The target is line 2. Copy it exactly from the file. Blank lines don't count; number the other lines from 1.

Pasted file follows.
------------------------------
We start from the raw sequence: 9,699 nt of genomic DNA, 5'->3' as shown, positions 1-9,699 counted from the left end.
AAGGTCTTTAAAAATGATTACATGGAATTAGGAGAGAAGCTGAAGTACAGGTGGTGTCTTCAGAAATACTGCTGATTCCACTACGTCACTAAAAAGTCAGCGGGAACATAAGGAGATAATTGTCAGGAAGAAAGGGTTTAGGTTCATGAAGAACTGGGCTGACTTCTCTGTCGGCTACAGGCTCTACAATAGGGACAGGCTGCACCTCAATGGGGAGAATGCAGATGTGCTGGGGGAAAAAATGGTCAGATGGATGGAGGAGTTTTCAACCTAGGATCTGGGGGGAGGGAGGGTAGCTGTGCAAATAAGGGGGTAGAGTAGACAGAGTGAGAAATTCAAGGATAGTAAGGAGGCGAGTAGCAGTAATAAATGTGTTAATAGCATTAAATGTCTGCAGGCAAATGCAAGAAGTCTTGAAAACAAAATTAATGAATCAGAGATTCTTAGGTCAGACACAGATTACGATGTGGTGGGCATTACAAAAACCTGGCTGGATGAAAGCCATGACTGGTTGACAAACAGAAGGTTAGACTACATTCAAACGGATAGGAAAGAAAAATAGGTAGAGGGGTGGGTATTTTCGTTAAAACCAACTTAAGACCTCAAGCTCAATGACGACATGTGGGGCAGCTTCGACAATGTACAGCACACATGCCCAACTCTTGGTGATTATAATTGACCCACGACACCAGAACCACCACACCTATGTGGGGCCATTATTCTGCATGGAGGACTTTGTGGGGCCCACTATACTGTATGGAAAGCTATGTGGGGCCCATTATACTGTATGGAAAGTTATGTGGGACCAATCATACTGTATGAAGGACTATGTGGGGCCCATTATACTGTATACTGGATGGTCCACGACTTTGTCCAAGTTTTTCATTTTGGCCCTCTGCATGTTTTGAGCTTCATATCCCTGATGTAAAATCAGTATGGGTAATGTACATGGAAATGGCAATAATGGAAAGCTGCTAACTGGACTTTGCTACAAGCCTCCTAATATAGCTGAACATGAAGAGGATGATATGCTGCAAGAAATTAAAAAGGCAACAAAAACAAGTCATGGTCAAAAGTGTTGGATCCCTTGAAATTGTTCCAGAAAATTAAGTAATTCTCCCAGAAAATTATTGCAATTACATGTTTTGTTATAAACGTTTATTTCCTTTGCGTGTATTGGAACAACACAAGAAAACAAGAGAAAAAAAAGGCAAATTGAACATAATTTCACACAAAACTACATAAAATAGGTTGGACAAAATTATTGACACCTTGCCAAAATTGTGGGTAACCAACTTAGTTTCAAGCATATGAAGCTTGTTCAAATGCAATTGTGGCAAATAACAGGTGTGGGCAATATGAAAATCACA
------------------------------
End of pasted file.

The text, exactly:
AAGGTCTTTAAAAATGATTACATGGAATTAGGAGAGAAGCTGAAGTACAGGTGGTGTCTTCAGAAATACTGCTGATTCCACTACGTCACTAAAAAGTCAGCGGGAACATAAGGAGATAATTGTCAGGAAGAAAGGGTTTAGGTTCATGAAGAACTGGGCTGACTTCTCTGTCGGCTACAGGCTCTACAATAGGGACAGGCTGCACCTCAATGGGGAGAATGCAGATGTGCTGGGGGAAAAAATGGTCAGATGGATGGAGGAGTTTTCAACCTAGGATCTGGGGGGAGGGAGGGTAGCTGTGCAAATAAGGGGGTAGAGTAGACAGAGTGAGAAATTCAAGGATAGTAAGGAGGCGAGTAGCAGTAATAAATGTGTTAATAGCATTAAATGTCTGCAGGCAAATGCAAGAAGTCTTGAAAACAAAATTAATGAATCAGAGATTCTTAGGTCAGACACAGATTACGATGTGGTGGGCATTACAAAAACCTGGCTGGATGAAAGCCATGACTGGTTGACAAACAGAAGGTTAGACTACATTCAAACGGATAGGAAAGAAAAATAGGTAGAGGGGTGGGTATTTTCGTTAAAACCAACTTAAGACCTCAAGCTCAATGACGACATGTGGGGCAGCTTCGACAATGTACAGCACACATGCCCAACTCTTGGTGATTATAATTGACCCACGACACCAGAACCACCACACCTATGTGGGGCCATTATTCTGCATGGAGGACTTTGTGGGGCCCACTATACTGTATGGAAAGCTATGTGGGGCCCATTATACTGTATGGAAAGTTATGTGGGACCAATCATACTGTATGAAGGACTATGTGGGGCCCATTATACTGTATACTGGATGGTCCACGACTTTGTCCAAGTTTTTCATTTTGGCCCTCTGCATGTTTTGAGCTTCATATCCCTGATGTAAAATCAGTATGGGTAATGTACATGGAAATGGCAATAATGGAAAGCTGCTAACTGGACTTTGCTACAAGCCTCCTAATATAGCTGAACATGAAGAGGATGATATGCTGCAAGAAATTAAAAAGGCAACAAAAACAAGTCATGGTCAAAAGTGTTGGATCCCTTGAAATTGTTCCAGAAAATTAAGTAATTCTCCCAGAAAATTATTGCAATTACATGTTTTGTTATAAACGTTTATTTCCTTTGCGTGTATTGGAACAACACAAGAAAACAAGAGAAAAAAAAGGCAAATTGAACATAATTTCACACAAAACTACATAAAATAGGTTGGACAAAATTATTGACACCTTGCCAAAATTGTGGGTAACCAACTTAGTTTCAAGCATATGAAGCTTGTTCAAATGCAATTGTGGCAAATAACAGGTGTGGGCAATATGAAAATCACA